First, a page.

Saint Josephine Bakhita
Slave traders kidnapped Josephine when she was only 9 and gave her the name Bakhita, which means ‘fortunate.’ While it may seem a cruel choice, in time Josephine came to see beauty in it, stating, “if I were to meet the slave-traders who kidnapped me and even those who tortured me, I would kneel and kiss their hands, for if that did not happen, I would not be a Christian and Religious today.” Josephine was born in 1869 in the Darfur region of western Sudan. She was sold as a slave to the Italian consul, who treated her with kindness and warmth. When he returned to Italy with his family, she accompanied them, and in 1888 she went to live at the Catechumenate of the Canossian Sisters in Venice. She was baptized in 1890, taking the name Josephine. According to Italian law, since she had reached the age of majority, she was now free. She joined the Canossian Daughters of Charity and lived 50 of years of religious life showing compassion for the poor and suffering in Schio where she is still known as “our Black Mother.” She died in 1947, after a long illness, and was canonized in 2000. The first saint from Sudan, Josephine Bakhita is the patron of that country.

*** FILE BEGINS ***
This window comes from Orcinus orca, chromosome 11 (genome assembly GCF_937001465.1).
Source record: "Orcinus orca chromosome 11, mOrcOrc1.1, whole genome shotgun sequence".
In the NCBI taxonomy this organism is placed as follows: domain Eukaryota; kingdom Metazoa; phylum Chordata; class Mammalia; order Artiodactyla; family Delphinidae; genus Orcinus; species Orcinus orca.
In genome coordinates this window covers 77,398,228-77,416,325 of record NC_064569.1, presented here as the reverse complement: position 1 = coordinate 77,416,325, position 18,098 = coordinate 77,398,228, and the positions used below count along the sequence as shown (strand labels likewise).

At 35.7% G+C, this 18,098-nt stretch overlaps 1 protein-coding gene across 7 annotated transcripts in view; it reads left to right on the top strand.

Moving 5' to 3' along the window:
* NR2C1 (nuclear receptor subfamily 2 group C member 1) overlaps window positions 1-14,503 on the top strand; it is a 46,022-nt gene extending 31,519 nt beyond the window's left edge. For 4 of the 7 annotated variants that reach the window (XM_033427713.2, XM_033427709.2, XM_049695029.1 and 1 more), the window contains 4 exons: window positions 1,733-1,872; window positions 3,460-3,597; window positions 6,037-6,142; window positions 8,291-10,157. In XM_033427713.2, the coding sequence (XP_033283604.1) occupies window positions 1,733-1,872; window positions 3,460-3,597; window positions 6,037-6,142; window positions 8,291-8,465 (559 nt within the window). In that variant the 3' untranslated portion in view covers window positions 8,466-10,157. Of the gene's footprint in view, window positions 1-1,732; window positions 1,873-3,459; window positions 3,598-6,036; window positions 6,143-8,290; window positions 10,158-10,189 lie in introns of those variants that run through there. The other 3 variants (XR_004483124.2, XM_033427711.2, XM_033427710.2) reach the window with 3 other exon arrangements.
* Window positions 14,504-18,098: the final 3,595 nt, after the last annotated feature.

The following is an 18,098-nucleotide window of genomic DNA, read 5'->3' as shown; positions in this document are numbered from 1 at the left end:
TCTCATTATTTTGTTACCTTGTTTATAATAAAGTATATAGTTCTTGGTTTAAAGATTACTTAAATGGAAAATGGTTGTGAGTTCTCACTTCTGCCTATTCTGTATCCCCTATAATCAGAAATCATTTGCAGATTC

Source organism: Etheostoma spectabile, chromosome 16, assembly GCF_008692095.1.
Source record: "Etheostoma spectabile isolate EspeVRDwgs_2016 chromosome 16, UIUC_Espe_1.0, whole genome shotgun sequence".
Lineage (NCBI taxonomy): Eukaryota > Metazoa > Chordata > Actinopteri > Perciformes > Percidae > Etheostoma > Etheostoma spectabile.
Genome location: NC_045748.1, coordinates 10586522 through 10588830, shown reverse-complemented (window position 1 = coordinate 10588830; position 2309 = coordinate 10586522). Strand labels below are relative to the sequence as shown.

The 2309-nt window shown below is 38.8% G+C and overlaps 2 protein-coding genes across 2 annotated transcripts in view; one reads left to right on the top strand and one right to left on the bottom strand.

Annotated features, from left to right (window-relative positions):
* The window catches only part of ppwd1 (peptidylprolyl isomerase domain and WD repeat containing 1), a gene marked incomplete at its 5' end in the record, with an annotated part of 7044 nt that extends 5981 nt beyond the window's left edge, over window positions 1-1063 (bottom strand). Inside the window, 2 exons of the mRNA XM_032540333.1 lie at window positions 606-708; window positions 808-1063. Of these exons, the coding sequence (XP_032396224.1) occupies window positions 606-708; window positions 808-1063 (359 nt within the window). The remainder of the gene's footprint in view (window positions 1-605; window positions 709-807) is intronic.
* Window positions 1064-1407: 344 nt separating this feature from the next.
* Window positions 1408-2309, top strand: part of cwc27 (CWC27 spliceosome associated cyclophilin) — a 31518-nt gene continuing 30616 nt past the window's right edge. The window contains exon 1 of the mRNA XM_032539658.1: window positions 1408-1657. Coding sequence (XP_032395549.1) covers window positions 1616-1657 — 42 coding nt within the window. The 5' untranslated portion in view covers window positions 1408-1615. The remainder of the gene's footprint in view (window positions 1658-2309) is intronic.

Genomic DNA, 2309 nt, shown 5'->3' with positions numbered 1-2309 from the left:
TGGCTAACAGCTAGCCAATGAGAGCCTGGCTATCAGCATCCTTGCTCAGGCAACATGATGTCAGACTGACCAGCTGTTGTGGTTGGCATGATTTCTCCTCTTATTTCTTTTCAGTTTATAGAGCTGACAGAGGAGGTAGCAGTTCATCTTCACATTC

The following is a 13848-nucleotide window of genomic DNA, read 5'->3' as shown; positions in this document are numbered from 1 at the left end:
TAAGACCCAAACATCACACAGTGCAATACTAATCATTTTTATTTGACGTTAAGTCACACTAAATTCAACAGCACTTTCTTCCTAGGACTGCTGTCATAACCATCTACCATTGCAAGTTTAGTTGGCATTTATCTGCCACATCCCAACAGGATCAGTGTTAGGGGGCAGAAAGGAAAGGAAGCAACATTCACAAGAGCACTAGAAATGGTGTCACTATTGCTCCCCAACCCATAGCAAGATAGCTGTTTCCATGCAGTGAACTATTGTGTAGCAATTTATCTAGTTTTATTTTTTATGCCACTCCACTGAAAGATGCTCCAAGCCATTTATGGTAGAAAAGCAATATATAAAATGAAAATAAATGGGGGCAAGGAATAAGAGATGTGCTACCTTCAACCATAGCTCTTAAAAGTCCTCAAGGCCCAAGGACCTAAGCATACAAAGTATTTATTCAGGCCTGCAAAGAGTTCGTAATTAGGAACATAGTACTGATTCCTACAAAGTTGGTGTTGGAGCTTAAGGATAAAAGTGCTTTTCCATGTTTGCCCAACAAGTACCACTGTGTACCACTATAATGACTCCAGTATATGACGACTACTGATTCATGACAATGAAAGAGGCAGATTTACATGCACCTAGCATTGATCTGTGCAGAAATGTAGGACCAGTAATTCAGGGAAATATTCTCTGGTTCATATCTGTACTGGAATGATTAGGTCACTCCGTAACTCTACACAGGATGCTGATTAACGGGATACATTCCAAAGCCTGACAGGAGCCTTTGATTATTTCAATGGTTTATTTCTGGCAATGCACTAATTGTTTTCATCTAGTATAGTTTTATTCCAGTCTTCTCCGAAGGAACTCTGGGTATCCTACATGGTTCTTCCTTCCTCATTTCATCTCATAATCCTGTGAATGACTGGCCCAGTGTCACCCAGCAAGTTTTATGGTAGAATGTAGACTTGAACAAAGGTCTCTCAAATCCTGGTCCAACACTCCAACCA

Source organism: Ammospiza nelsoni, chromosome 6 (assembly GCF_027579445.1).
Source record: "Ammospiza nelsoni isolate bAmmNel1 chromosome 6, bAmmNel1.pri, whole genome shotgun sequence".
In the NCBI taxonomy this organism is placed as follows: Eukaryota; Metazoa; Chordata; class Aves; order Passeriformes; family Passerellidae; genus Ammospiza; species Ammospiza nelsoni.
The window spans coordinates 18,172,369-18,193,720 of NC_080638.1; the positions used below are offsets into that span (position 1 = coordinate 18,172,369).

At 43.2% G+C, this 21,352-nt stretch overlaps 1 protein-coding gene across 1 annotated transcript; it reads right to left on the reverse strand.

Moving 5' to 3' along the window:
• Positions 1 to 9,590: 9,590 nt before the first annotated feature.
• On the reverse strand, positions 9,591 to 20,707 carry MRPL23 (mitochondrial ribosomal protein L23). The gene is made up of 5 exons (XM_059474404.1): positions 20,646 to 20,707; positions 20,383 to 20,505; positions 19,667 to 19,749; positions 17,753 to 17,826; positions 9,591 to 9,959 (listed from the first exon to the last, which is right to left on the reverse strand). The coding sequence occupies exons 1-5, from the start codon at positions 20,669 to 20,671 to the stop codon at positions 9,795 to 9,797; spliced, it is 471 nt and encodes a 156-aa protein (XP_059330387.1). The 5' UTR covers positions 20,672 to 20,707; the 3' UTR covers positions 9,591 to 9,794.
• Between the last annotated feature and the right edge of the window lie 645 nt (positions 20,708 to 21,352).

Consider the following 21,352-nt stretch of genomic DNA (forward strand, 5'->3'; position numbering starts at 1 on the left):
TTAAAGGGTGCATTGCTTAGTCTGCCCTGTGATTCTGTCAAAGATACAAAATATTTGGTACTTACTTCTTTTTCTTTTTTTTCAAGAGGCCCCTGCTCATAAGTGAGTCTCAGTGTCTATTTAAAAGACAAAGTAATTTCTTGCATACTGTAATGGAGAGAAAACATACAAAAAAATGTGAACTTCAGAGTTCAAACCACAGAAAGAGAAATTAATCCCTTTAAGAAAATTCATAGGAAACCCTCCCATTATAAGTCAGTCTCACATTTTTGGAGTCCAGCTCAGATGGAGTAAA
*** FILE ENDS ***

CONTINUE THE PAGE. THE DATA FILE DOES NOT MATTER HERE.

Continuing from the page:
REFLECTION FOR THE DAY
In the beginning… a wind from God swept over the face of the waters. Genesis 1:1-2
The creation story in Genesis was written thousands of years ago. Does the Declaration of Independence seem ancient? Genesis is many times older. Its writers didn’t know what science has since learned about the earth, water, sky, sun and stars. But oh, they knew the creative presence of God, the feel of the mighty wind stirring the depths, the tender force of the hand that forms and orders all things. They saw the poetic harmony among all the different parts of the world we know, and the beyond we are aware of but don’t yet know. The Spirit of “the beginning” is the Spirit of now. There is no other. And the gospel shows us that all this radiates in the person of Jesus—who brings the same wind, force, power, tenderness and healing presence by which God breathed life into us and our world. Lord, as you share with us your divine presence, may we, too, become radiant for others.